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SAN MARCOS, Calif. – A video shot by a teenager at the “Chick-fil-A Appreciation Day” last week in San Marcos has gotten lots of attention on YouTube.
Anzy McWha, the 16-year-old daughter of Jane Stimmel of San Marcos, named her video “Chick Fil A” and as of Tuesday morning it has been seen by 62,641 people on YouTube. The video has been given 589 likes and 153 dislikes.
Stimmel, who identifies as a lesbian and a single parent, alerted San Diego Gay & Lesbian News to the video and said she was very proud of her daughter.
The family, which includes 14-year-old daughter Maddix, decided to go to Chick-fil-A to check out the turnout for the event held on Aug. 1.
“I wanted to just go and see if there would be a lot of people attending, and I think it is important for my daughters to see these types of events,” Stimmel said. “When we got there, we were all in shock at how many people were there.”
Anzy had been at yearbook camp all day so she had with her a video camera, plus she had just taken a course on interviewing.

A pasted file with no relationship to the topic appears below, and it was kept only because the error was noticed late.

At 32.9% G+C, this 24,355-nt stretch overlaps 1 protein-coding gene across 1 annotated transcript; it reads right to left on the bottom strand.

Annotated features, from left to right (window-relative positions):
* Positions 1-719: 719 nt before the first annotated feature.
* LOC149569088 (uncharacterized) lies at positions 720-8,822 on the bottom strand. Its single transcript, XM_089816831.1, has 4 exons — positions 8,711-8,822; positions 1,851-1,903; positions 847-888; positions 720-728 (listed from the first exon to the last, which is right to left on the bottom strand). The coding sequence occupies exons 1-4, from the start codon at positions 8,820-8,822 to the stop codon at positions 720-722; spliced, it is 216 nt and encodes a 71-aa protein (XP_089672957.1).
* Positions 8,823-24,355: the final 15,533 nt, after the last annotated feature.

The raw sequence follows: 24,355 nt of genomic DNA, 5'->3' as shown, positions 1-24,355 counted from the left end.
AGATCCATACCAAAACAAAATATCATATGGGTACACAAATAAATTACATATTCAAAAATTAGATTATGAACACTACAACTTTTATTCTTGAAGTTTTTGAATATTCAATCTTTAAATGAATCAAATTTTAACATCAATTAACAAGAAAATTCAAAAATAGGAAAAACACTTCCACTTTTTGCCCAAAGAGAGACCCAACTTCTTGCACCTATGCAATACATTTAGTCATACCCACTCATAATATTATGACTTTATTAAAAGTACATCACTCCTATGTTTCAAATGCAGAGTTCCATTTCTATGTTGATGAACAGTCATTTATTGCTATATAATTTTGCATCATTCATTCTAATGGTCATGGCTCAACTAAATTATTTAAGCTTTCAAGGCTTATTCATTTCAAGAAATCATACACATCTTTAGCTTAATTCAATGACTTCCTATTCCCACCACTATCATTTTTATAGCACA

“She lept out of the car and on the fly came up with questions and just jumped in there to record the events,” Stimmel said, who can be seen in the video as the women in a car at the beginning of the tape.
Those questioned gave some stunning responses to Anzy’s questions, and the teen has heard back from folks on both sides of the issue.
“She has gotten A LOT of feedback,” Stimmel said. “She goes to a very conservative school and most of them do not understand that she was not making fun of them exercising their free speech ... it was the fact that they were so dogmatic without understanding the issues or the facts.
“She has had many comments on YouTube … She has removed, as much as she can, the hate speech but left any criticism of the video. One of the biggest criticisms was over her saying ‘redneck convention’ and calling them ‘stupid.’ But she is 16 and she was feeling very protective of me when she heard all the derogatory remarks and just reacted ... plus she was trying to make it funny.”
For her part, Anzy via YouTube responded to accusations that she used derogatory language to describe the Chick-fil-A supporters.
“In terms of the name calling, this video was not intended as hard-hitting journalism. It was just something funny for my friends, I never expected so many people to see it. I think the video would have been more effective had I allowed them to speak for themselves,” Anzy wrote, adding a smiley face.
Ever the proud mother, Stimmel shared Anzy’s video with her girlfriend and their friends, then a professor friend from Pace University shared it … and suddenly the video was developing an audience online.
“The video just seems to sum up the problem and people can relate to how unguarded the people are, maybe because of Anzy's age, so they share it. She talked to a lot of people her age because she is very interested in how uninformed people her age are,” Stimmel said.